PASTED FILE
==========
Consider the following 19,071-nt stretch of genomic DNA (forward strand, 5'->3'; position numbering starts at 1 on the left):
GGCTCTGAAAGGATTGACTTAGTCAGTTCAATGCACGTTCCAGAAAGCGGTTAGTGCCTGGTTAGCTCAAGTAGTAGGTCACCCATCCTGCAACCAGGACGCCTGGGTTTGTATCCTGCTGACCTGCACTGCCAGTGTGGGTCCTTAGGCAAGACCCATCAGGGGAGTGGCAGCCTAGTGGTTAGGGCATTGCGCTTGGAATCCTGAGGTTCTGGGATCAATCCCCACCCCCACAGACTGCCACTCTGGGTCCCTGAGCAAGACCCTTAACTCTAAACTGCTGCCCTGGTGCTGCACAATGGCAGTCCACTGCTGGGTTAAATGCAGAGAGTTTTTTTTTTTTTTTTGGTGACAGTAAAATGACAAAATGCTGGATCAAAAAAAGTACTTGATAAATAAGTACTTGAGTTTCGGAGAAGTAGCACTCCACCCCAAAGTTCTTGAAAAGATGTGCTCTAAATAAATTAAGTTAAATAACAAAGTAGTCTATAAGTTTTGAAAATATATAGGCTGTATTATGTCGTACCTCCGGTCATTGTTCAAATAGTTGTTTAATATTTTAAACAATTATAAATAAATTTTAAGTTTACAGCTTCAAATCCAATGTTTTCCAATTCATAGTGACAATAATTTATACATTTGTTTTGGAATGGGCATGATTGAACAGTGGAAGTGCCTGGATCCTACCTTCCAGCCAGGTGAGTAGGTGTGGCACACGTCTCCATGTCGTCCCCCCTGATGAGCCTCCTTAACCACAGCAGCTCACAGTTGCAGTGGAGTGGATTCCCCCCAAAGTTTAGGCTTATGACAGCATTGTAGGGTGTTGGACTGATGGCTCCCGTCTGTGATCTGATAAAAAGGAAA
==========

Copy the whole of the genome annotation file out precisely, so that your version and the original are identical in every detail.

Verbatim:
Consider the following 19,071-nt stretch of genomic DNA (forward strand, 5'->3'; position numbering starts at 1 on the left):
GGCTCTGAAAGGATTGACTTAGTCAGTTCAATGCACGTTCCAGAAAGCGGTTAGTGCCTGGTTAGCTCAAGTAGTAGGTCACCCATCCTGCAACCAGGACGCCTGGGTTTGTATCCTGCTGACCTGCACTGCCAGTGTGGGTCCTTAGGCAAGACCCATCAGGGGAGTGGCAGCCTAGTGGTTAGGGCATTGCGCTTGGAATCCTGAGGTTCTGGGATCAATCCCCACCCCCACAGACTGCCACTCTGGGTCCCTGAGCAAGACCCTTAACTCTAAACTGCTGCCCTGGTGCTGCACAATGGCAGTCCACTGCTGGGTTAAATGCAGAGAGTTTTTTTTTTTTTTTTGGTGACAGTAAAATGACAAAATGCTGGATCAAAAAAAGTACTTGATAAATAAGTACTTGAGTTTCGGAGAAGTAGCACTCCACCCCAAAGTTCTTGAAAAGATGTGCTCTAAATAAATTAAGTTAAATAACAAAGTAGTCTATAAGTTTTGAAAATATATAGGCTGTATTATGTCGTACCTCCGGTCATTGTTCAAATAGTTGTTTAATATTTTAAACAATTATAAATAAATTTTAAGTTTACAGCTTCAAATCCAATGTTTTCCAATTCATAGTGACAATAATTTATACATTTGTTTTGGAATGGGCATGATTGAACAGTGGAAGTGCCTGGATCCTACCTTCCAGCCAGGTGAGTAGGTGTGGCACACGTCTCCATGTCGTCCCCCCTGATGAGCCTCCTTAACCACAGCAGCTCACAGTTGCAGTGGAGTGGATTCCCCCCAAAGTTTAGGCTTATGACAGCATTGTAGGGTGTTGGACTGATGGCTCCCGTCTGTGATCTGATAAAAAGGAAA